"This is the first direct test of polarization-independent effects for Lorentz invariance violations of the photon that has reached the level of the Planck-suppressed electroweak unification scale," Parker told Phys.org. "The energy scale of electroweak unification (about 100 GeV) suppressed by the Planck scale (about 1.2 x 1019 GeV) gives the dimensionless ratio of about 8 x 10-18, so perhaps naively one might expect to start seeing Lorentz symmetry of the photon being broken in this regime, yet we didn't see any evidence for this."
By providing the strongest evidence yet that the speed of light is a constant, the results further verify that Lorentz symmetry is a basic property of nature. Like other experimental results, the speed of light does not seem to depend on the orientation of the laboratory (rotation invariance) or its velocity though space (boost invariance). Since the precision of the new test (10-18) is an order of magnitude better than that of previous tests of Lorentz symmetry of the photon, it does allow the scientists to improve the bounds on the nine rotational and boost isotropies of the speed of light by a factor of four.
These improved bounds could prove very useful for experimentally testing theories that unify general relativity and the standard model while predicting Lorentz symmetry violations. Some of these theories, for example, include string theory-based models and quantum gravity theories, among others. Although these theories are complex, one reason for the predicted Lorentz symmetry violation is that, in order to "quantize" gravity, there must be a minimum length scale—an absolute distance that is difficult to reconcile with the relative nature of Lorentz symmetry.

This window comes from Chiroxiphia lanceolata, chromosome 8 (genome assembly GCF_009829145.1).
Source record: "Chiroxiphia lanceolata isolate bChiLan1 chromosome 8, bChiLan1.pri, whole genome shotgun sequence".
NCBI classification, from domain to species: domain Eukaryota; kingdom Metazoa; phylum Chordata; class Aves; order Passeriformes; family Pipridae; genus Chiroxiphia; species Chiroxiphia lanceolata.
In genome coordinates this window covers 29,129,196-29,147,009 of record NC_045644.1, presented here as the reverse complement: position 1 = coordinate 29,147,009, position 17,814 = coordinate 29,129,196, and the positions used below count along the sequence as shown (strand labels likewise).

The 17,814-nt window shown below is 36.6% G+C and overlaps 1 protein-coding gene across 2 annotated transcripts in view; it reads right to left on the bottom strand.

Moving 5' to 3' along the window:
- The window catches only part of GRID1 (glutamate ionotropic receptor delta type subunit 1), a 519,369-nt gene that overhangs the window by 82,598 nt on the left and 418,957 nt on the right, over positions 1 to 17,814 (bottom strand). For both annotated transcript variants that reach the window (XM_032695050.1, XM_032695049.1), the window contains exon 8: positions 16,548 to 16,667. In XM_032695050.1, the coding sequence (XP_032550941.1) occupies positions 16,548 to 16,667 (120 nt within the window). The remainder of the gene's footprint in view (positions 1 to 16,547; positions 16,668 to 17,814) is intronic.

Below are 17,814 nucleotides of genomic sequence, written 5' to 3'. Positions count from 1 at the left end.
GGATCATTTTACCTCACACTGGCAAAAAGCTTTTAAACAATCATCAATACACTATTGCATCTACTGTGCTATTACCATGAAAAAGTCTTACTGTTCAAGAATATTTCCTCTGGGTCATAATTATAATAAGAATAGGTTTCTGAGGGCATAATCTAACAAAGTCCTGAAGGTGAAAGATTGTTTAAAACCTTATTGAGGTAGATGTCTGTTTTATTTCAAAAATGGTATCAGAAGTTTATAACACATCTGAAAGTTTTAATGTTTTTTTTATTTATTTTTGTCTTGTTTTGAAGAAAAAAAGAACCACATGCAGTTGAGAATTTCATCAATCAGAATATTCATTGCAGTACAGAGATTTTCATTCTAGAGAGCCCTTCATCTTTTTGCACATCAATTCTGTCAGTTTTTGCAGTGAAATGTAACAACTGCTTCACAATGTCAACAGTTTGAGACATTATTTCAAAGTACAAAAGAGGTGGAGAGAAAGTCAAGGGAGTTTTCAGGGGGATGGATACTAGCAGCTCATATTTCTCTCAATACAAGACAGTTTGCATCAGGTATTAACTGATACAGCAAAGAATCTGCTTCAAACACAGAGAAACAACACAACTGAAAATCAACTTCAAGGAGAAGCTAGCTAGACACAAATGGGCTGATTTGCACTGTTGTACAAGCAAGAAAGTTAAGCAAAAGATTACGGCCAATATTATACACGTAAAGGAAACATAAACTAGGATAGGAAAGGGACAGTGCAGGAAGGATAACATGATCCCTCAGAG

In the near future, scheduled upgrades to the Michelson-Morley cavity experiment are expected to improve the frequency stability, reduce the noise, and remove other interfering effects, allowing for even more precise tests.
"We're in the process of upgrading our experimental setup to reduce the influence of systematic noise," Parker said. "For example, we've now installed better cryogenic magnetic shielding around our sapphire oscillators. At the same time, we're undertaking research to improve the fundamental frequency stability performance of the oscillators, and we're developing a pair of cryogenic optical resonators. These optical resonators will be added in to the same cryogenic environment as the microwave oscillators, allowing us to make comparisons between them. So we will be improving the raw sensitivity of the experiment and also the reach of this work, as we'll be able to search for different types of Lorentz invariance violation effects, too."